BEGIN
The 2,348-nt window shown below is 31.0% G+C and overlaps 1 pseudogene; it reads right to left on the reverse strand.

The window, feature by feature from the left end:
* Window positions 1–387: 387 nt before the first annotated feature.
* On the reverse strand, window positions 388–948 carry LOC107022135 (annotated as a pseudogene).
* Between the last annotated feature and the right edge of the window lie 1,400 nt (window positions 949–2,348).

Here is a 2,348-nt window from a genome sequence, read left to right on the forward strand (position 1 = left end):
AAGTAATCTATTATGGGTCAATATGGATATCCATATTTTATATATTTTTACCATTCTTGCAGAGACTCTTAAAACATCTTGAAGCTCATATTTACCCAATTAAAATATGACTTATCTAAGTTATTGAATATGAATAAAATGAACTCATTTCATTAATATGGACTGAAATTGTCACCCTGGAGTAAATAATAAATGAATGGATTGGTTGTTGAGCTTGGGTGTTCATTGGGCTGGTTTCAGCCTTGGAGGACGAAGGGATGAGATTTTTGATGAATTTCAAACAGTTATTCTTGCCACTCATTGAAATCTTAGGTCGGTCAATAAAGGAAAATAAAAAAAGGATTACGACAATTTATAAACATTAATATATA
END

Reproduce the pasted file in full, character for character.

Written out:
The 2,348-nt window shown below is 31.0% G+C and overlaps 1 pseudogene; it reads right to left on the reverse strand.

The window, feature by feature from the left end:
* Window positions 1–387: 387 nt before the first annotated feature.
* On the reverse strand, window positions 388–948 carry LOC107022135 (annotated as a pseudogene).
* Between the last annotated feature and the right edge of the window lie 1,400 nt (window positions 949–2,348).

Here is a 2,348-nt window from a genome sequence, read left to right on the forward strand (position 1 = left end):
AAGTAATCTATTATGGGTCAATATGGATATCCATATTTTATATATTTTTACCATTCTTGCAGAGACTCTTAAAACATCTTGAAGCTCATATTTACCCAATTAAAATATGACTTATCTAAGTTATTGAATATGAATAAAATGAACTCATTTCATTAATATGGACTGAAATTGTCACCCTGGAGTAAATAATAAATGAATGGATTGGTTGTTGAGCTTGGGTGTTCATTGGGCTGGTTTCAGCCTTGGAGGACGAAGGGATGAGATTTTTGATGAATTTCAAACAGTTATTCTTGCCACTCATTGAAATCTTAGGTCGGTCAATAAAGGAAAATAAAAAAAGGATTACGACAATTTATAAACATTAATATATA